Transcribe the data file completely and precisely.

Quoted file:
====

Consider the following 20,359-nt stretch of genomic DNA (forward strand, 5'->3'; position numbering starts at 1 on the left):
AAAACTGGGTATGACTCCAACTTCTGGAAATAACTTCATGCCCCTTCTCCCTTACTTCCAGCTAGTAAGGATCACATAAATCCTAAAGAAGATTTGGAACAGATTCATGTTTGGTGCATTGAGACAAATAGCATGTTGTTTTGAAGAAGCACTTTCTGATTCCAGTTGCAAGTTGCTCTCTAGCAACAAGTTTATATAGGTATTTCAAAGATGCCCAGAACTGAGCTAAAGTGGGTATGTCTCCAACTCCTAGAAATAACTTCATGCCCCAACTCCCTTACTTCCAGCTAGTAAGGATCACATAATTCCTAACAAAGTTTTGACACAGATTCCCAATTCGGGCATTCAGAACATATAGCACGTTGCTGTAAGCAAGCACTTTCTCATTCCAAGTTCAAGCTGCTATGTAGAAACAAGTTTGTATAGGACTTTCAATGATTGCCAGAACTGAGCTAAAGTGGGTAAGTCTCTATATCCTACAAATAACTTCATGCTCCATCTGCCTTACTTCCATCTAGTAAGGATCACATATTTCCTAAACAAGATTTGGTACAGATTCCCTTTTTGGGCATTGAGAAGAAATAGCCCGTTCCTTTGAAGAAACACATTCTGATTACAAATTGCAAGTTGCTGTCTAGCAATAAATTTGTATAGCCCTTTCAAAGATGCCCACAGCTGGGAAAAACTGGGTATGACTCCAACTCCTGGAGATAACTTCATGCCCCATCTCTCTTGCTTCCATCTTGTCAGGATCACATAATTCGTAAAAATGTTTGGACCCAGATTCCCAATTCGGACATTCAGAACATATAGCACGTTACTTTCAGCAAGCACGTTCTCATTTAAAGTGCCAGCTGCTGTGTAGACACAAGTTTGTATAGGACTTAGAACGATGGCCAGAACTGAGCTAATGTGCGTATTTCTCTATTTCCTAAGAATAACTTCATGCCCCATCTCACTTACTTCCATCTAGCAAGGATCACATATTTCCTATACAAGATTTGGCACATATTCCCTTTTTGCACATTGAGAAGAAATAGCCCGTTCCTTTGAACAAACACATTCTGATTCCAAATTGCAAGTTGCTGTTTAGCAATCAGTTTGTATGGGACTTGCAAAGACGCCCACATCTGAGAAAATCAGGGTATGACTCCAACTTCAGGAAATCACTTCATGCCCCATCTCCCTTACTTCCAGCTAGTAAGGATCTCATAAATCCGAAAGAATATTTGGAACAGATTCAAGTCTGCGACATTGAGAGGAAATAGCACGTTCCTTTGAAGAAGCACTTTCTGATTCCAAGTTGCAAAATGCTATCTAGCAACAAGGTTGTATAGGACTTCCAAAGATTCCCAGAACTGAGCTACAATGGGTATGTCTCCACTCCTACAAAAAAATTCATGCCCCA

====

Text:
Consider the following 20,359-nt stretch of genomic DNA (forward strand, 5'->3'; position numbering starts at 1 on the left):
AAAACTGGGTATGACTCCAACTTCTGGAAATAACTTCATGCCCCTTCTCCCTTACTTCCAGCTAGTAAGGATCACATAAATCCTAAAGAAGATTTGGAACAGATTCATGTTTGGTGCATTGAGACAAATAGCATGTTGTTTTGAAGAAGCACTTTCTGATTCCAGTTGCAAGTTGCTCTCTAGCAACAAGTTTATATAGGTATTTCAAAGATGCCCAGAACTGAGCTAAAGTGGGTATGTCTCCAACTCCTAGAAATAACTTCATGCCCCAACTCCCTTACTTCCAGCTAGTAAGGATCACATAATTCCTAACAAAGTTTTGACACAGATTCCCAATTCGGGCATTCAGAACATATAGCACGTTGCTGTAAGCAAGCACTTTCTCATTCCAAGTTCAAGCTGCTATGTAGAAACAAGTTTGTATAGGACTTTCAATGATTGCCAGAACTGAGCTAAAGTGGGTAAGTCTCTATATCCTACAAATAACTTCATGCTCCATCTGCCTTACTTCCATCTAGTAAGGATCACATATTTCCTAAACAAGATTTGGTACAGATTCCCTTTTTGGGCATTGAGAAGAAATAGCCCGTTCCTTTGAAGAAACACATTCTGATTACAAATTGCAAGTTGCTGTCTAGCAATAAATTTGTATAGCCCTTTCAAAGATGCCCACAGCTGGGAAAAACTGGGTATGACTCCAACTCCTGGAGATAACTTCATGCCCCATCTCTCTTGCTTCCATCTTGTCAGGATCACATAATTCGTAAAAATGTTTGGACCCAGATTCCCAATTCGGACATTCAGAACATATAGCACGTTACTTTCAGCAAGCACGTTCTCATTTAAAGTGCCAGCTGCTGTGTAGACACAAGTTTGTATAGGACTTAGAACGATGGCCAGAACTGAGCTAATGTGCGTATTTCTCTATTTCCTAAGAATAACTTCATGCCCCATCTCACTTACTTCCATCTAGCAAGGATCACATATTTCCTATACAAGATTTGGCACATATTCCCTTTTTGCACATTGAGAAGAAATAGCCCGTTCCTTTGAACAAACACATTCTGATTCCAAATTGCAAGTTGCTGTTTAGCAATCAGTTTGTATGGGACTTGCAAAGACGCCCACATCTGAGAAAATCAGGGTATGACTCCAACTTCAGGAAATCACTTCATGCCCCATCTCCCTTACTTCCAGCTAGTAAGGATCTCATAAATCCGAAAGAATATTTGGAACAGATTCAAGTCTGCGACATTGAGAGGAAATAGCACGTTCCTTTGAAGAAGCACTTTCTGATTCCAAGTTGCAAAATGCTATCTAGCAACAAGGTTGTATAGGACTTCCAAAGATTCCCAGAACTGAGCTACAATGGGTATGTCTCCACTCCTACAAAAAAATTCATGCCCCA